The use of bio-inspired methods for production of mesoporous silicas could lead to significant improvements in the synthetic conditions at which these materials are traditionally produced, removing the need for strong pH as well as high temperatures and pressures, and opening the way for milder treatments for template removal. However, due to the complexity of these systems, with many processes occurring simultaneously and high dependence on the specific synthetic conditions,obtaining a detailed description of their mechanism of formation based only on experimental methods is often very difficult. To overcome this difficulty, simulations methods, particularly molecular dynamics, have been developed and used to shed some light into this complex but fascinating problem.In the present thesis, the processes underlying the synthesis of bio-inspired silica materials are investigated at computational level by means of a multi-scale approach.This methodology has two major advantages: it enables to explore longer time and length scales, beyond the current limit of atomistic simulations, while allowing to maintain realism at the lower resolution levels, which are calibrated to match properties obtained at higher levels of theory.The work can be divided into two main parts. The first part aims to provide more insight into the synthesis of two early examples of bio-inspired materials(HMS and MSU-V), by means of a combination of atomistic and coarse-grained simulations. HMS and MSU-V materials share some common characteristics: they are both synthesised using amine surfactants as templates and a neutral templating route has been proposed to explain their formation. By simulating their synthesis at different pH values, it was possible to show that charged species are necessary to promote mesophase formation (disordered packing of rod-like micelles for HMS materials and lamellar structures for HMS).In both systems, in fact, neutral species produced phase separation of the templating materials into an unstructured and non-porous phase, and the lack of interactions with silicates indicates that these conditions cannot lead to structural organisation. Hence, molecular dynamics simulations reveal that, similarly to other mesoporous silicas and contrary to what has been previously hypothesised, charge matching interactions rather than hydrogen bonds are responsible for the self-assemble this class of materials. This knowledge is fundamental to provide further control over the properties of these solids and target their design for specific applications.In the second part, atomistic simulations are used to help elucidate the mechanism of template removal from a bio-inspired silica material by solvent extraction.This revealed that mild post-synthetic acid treatments allow to remove the templating additive by reducing, and eventually switching off, its interaction with the silica material. In agreement with experimental findings, which show that the majority of the additive is removed between pH 5 and 4, simulations indicate that at pH below 4.2 thermal fluctuations are sufficient to cause widespread release of the template. This result suggests that molecular simulations can be used as a simple and inexpensive tool for choosing appropriate solvents and experimental conditions in the material purification processes.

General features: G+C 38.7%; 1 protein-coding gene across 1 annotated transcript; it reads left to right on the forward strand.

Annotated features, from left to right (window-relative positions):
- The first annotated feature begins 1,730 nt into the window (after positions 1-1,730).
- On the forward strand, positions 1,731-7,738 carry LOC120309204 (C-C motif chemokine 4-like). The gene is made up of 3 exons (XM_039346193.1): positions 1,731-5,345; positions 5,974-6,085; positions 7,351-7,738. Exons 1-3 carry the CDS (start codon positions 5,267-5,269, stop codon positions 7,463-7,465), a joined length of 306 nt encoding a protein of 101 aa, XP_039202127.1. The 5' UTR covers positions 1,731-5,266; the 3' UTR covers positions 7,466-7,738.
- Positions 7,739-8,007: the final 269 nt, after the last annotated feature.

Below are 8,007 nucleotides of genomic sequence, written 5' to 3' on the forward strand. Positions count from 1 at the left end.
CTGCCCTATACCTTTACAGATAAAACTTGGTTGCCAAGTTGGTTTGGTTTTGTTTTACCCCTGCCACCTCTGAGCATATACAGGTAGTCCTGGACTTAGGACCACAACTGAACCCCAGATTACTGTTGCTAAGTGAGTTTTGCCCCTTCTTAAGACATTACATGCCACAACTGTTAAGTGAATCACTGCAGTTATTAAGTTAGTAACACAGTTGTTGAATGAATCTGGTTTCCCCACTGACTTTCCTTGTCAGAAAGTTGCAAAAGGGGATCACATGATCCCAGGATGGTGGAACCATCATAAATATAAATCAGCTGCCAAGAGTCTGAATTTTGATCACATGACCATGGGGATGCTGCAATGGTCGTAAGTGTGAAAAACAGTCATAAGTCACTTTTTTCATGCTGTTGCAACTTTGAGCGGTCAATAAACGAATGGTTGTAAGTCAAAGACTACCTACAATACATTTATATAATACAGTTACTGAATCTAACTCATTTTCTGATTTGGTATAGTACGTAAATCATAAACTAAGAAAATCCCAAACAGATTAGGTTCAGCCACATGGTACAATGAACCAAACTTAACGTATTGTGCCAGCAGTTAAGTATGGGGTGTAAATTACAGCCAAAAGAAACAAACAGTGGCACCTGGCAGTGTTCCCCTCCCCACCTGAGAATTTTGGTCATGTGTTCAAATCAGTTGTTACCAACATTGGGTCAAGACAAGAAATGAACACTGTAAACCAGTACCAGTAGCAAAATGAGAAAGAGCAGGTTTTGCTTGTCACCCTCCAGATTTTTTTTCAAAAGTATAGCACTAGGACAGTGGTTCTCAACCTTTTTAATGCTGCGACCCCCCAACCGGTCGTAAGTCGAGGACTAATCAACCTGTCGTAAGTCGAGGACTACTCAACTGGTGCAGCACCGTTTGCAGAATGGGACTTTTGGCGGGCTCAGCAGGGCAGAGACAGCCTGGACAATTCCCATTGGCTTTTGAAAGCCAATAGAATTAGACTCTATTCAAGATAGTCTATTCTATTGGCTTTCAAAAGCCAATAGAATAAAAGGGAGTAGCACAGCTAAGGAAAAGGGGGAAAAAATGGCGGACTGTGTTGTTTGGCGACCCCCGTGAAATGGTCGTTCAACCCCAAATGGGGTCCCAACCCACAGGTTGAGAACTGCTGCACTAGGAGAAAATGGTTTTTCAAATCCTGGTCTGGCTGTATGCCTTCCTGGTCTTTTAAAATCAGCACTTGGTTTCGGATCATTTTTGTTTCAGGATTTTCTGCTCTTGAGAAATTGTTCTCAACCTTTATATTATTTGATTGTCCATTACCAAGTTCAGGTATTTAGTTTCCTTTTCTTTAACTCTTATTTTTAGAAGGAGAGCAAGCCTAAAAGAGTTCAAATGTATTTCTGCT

|Date of Award||7 May 2017|
- University Of Strathclyde
|Supervisor||Miguel Jorge (Supervisor) & Jan Sefcik (Supervisor)|